Dressed to Kill
My relationship with Brian De Palma is much like The Doctor’s with River Song, aside from all the sexual tension. Thanks to time-travel complications, those characters keep meeting in the wrong order. His future is her past. Growing up on films, I kept seeing new De Palma films like “Mission to Mars” and “The Black Dahlia” wondering why people regarded him so highly.
Then I watched “Blow Out” this summer and I got it. This was a movie by an exciting new voice who has a deep love of cinema. It was an understated masterpiece with a unique style and patience. “Dressed to Kill” is the movie he made just before “Blow Out” and … boy, is it a mess.
On one hand, it’s amazing. Visually, it’s fascinating. De Palma is a writer/director who has comfort in his own script and doesn’t need to have dialogue during a long sequence. The best scene is when Kate (Angie Dickinson) goes to a museum and sees a mysterious man. They move around the hallways in a flirtatious and dangerous manner. The emotions shift suddenly but thanks to the camera and performances, everything is clear.
There are plenty of moments of suspense juxtaposed by borderline ridiculous sexuality. The opening shower scenes last for so long you’re worried she may become too clean. Yet she’s only scrubbing certain body parts …
Then the rest of the movie is madness. Not in a fun “Kaboom” sort of way, but more like De Palma has no idea how to tell a story. The structure of the movie is this odd rip-off of “Psycho,” but he focuses on all the wrong parts. He tries to shift main characters and fails. Kate is a conflicted character who no longer feels attractive. Liz (Nancy Allen) is an overacting prostitute who only talks in sexy things De Palma wants to hear.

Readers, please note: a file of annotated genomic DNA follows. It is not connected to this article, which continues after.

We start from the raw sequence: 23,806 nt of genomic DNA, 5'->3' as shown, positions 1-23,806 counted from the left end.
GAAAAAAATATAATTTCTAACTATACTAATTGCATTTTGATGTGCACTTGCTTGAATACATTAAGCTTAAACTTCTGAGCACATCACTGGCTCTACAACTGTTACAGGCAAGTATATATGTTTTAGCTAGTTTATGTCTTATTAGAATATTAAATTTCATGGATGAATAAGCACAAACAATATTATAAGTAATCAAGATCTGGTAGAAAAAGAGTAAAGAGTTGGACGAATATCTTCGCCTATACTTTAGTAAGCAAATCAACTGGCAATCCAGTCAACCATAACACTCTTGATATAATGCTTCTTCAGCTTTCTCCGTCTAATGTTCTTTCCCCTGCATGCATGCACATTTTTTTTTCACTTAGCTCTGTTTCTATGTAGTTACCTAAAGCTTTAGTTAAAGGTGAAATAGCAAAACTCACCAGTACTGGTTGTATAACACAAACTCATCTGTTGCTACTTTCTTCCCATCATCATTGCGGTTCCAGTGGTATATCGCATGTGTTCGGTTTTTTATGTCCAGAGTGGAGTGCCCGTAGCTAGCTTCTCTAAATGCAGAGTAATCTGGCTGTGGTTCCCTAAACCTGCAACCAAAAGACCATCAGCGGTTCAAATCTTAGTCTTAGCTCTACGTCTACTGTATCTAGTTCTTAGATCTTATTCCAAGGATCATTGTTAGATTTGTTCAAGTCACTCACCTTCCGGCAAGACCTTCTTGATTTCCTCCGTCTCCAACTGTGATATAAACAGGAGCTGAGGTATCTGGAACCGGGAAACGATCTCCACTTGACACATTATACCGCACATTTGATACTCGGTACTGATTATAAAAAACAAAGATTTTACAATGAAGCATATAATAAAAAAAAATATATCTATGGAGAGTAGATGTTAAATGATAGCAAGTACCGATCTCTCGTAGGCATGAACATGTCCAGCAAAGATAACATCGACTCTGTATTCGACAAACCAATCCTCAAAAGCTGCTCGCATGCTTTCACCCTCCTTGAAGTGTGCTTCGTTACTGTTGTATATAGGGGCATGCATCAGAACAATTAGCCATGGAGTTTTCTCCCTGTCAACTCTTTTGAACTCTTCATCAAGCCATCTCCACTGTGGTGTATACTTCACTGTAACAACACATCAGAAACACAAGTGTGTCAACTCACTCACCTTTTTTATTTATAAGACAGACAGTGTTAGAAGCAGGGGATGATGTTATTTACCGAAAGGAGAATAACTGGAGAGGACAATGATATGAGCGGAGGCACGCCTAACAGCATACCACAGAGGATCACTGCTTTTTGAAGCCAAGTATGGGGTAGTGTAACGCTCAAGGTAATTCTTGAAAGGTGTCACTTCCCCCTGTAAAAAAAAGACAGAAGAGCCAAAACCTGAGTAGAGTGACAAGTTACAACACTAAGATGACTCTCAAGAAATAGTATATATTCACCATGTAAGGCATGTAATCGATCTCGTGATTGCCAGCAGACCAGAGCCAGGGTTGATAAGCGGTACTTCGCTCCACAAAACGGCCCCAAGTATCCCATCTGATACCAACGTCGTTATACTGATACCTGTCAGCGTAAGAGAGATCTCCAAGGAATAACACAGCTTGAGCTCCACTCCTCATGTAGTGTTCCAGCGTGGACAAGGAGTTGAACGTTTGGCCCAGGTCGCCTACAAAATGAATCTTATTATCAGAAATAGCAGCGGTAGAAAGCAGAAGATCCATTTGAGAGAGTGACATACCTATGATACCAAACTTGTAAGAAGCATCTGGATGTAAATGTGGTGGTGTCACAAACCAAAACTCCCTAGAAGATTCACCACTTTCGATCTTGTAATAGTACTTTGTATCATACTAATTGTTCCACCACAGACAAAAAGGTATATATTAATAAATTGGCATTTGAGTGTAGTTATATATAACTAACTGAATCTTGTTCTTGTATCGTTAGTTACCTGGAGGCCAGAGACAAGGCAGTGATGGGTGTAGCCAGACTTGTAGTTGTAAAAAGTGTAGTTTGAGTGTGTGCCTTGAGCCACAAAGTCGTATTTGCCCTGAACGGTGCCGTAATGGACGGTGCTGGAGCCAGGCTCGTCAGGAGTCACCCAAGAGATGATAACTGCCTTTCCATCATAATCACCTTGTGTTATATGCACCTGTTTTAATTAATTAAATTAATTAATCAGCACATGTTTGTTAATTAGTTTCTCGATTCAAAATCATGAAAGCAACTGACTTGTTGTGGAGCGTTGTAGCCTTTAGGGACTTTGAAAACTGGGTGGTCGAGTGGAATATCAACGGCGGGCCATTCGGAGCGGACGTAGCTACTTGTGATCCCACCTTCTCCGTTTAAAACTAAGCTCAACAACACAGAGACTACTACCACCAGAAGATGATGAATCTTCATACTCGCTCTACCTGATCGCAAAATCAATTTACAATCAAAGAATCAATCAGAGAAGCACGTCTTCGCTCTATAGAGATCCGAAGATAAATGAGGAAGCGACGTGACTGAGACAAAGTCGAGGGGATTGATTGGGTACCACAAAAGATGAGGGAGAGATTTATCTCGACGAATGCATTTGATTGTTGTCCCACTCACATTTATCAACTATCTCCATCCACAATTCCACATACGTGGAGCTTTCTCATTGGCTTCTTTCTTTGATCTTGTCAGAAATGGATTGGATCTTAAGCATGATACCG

All of his tricks like the split screen or messing with the foreground made sense in “Blow Out” because they were responses to the themes and plot. This movie is a list of things that seem sorta interesting but don’t gel together. Michael Caine seems confused, Dennis Franz is acting crazy, I’m still not sure that Allen can act.
Then the movie ends and it’s terrible. It’s a lousy ending that isn’t very clever and once again, rips off “Psycho.” Then there’s another ending that is well shot and exciting but also doesn’t make any sense. There’s plenty of inventive style wasted on a mangled mess. I can see why De Palma made people excited as a director, but he rarely is able to put it all together.
If you love this movie, you’ll love the extras on the new Blu-ray. There is a 45-minute documentary about the making of this movie filled with awkward comments by De Palma and Dickinson. There are also a few more featurettes, a gallery and a trailer.
Film: 2.5 Yaps
Extras: 3 Yaps